Threat Signal
Threat Signal

In my interview with Jon Howard, he sarcastically derided the term “djent” when asked about Threat Signal’s genre classification. Similarly, I dislike that term. Many people like to call Threat Signal a “djent” band, but I like to be simple and just consider them a modern death metal band.

This new record sees Threat Signal maturing in a few aspects.

The first and most obvious one is the increased presence of expressive, significantly lengthier, and neo-classical guitar solos throughout the album (check out the tracks “Uncensored”, “Trust In None”, “Disposition” and “Buried Alive”). The dominance of chugging riffs has been toned down, and the music harks back to the demo days of Threat Signal, especially reminding one of the song “Counterbalance”, which features an expressive solo reminiscent of the ones you just heard if you checked out the above-mentioned tracks. While the solos on Under Reprisal and Vigilance are melodic and catchy, they are mostly made up of motifs that are repeated in succession with some syncopation thrown in (e.g. like in the songs “A New Beginning” and “Through My Eyes” respectively). Being a sucker for intricate guitar solos that don’t just seduce me only to dump me in 10 seconds, this is a plus point for me.

The next most striking trait would be how much darker the guitars sound on this record as compared to Vigilance. The newly incorporated 7-stringed guitar is the blessed culprit behind this gratifyingly heavy sound, and the end results reminds me most strongly of an earlier song called “Rational Eyes” off of Threat Signal’s first album, Under Reprisal. It’s funny how they then got lighter in tone on Vigilance, and then decided to go back to that earlier dark sound on a new, self-titled record. Maybe it’s supposed to fit the dystopian theme of the album artwork this time round, or maybe it’s supposed to fit in with the purpose of self-titling a new record: representing a new (and often, more mature) stage in a band’s career. Whichever the case is, it certainly is working well with the expressive solo-ing to keep Threat Signal’s sound ever so modern, yet in comfortable territory (read: post- , avant-garde).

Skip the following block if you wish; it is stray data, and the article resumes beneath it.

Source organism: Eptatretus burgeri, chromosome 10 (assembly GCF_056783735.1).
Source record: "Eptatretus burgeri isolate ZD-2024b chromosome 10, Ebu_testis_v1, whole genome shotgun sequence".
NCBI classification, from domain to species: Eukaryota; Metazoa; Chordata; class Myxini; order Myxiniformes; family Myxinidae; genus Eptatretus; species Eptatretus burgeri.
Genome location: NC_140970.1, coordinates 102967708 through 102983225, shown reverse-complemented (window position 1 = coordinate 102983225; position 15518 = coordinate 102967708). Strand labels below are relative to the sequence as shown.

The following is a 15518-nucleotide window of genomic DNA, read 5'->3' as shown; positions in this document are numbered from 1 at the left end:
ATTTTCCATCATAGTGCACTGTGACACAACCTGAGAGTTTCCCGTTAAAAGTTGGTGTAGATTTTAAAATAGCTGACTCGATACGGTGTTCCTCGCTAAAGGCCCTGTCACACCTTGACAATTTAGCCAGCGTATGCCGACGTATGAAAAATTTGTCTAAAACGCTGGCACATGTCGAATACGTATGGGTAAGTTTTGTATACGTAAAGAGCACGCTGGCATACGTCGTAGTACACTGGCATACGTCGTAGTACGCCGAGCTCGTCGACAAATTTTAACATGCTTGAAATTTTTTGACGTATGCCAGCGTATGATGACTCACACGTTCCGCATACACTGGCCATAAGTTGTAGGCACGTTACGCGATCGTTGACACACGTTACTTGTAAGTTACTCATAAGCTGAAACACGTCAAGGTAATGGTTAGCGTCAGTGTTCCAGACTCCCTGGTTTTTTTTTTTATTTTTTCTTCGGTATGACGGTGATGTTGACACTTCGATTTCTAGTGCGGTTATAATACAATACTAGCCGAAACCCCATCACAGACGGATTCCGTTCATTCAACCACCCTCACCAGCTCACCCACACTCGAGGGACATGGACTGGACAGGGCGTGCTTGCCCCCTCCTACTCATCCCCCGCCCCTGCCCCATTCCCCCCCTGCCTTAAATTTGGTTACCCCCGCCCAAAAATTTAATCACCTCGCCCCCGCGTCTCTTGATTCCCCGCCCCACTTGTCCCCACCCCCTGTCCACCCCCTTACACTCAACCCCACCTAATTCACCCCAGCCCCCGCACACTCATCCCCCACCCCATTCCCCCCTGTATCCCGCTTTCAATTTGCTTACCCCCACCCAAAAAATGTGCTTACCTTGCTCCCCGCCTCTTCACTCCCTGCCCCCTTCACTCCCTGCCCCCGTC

Jon’s vocals have gone back to focusing more on guttural growls and anguished screams, and cut down on the high-pitched, nasal clean singing he did so much of on Vigilance. I guess this is also supposed to go in line with that pessimistic album theme of the majority of humanity being fed propaganda and lies everyday. They have definitely grown more powerful over the course of the last two albums, and the weight of the frustration and anger behind them is very convincing now.

This is not a groundbreaking record in many ways, but it is another one of those decent keepsakes every self-respecting appreciator of modern metal should have in their rack.

[Visit the band's website]
Written by Dane Prokofiev
January 16th, 2012

Comments

  1. Commented by: gabaghoul

    very good write-up. I haven’t heard anything since the debut so I will check this out. I personally don’t mind the term djent (although its etymology is wtf), it’s a better term than math-metal or whatever, most dent fails to hold my interest for more than a minute though…


  2. Commented by: Dane Prokofiev

    gabaghoul:

    Well, the guitar solos are the main thing to keep an ear out for on this record!


  3. Commented by: Odovacar

    I definitely need to give Threat Signal another look. I thought they were just a generic metalcore band from the name alone; upon hearing some of their songs I was obviously mistaken.


  4. Commented by: demise

    Terrible garbage band.keep ripping off dino and company.


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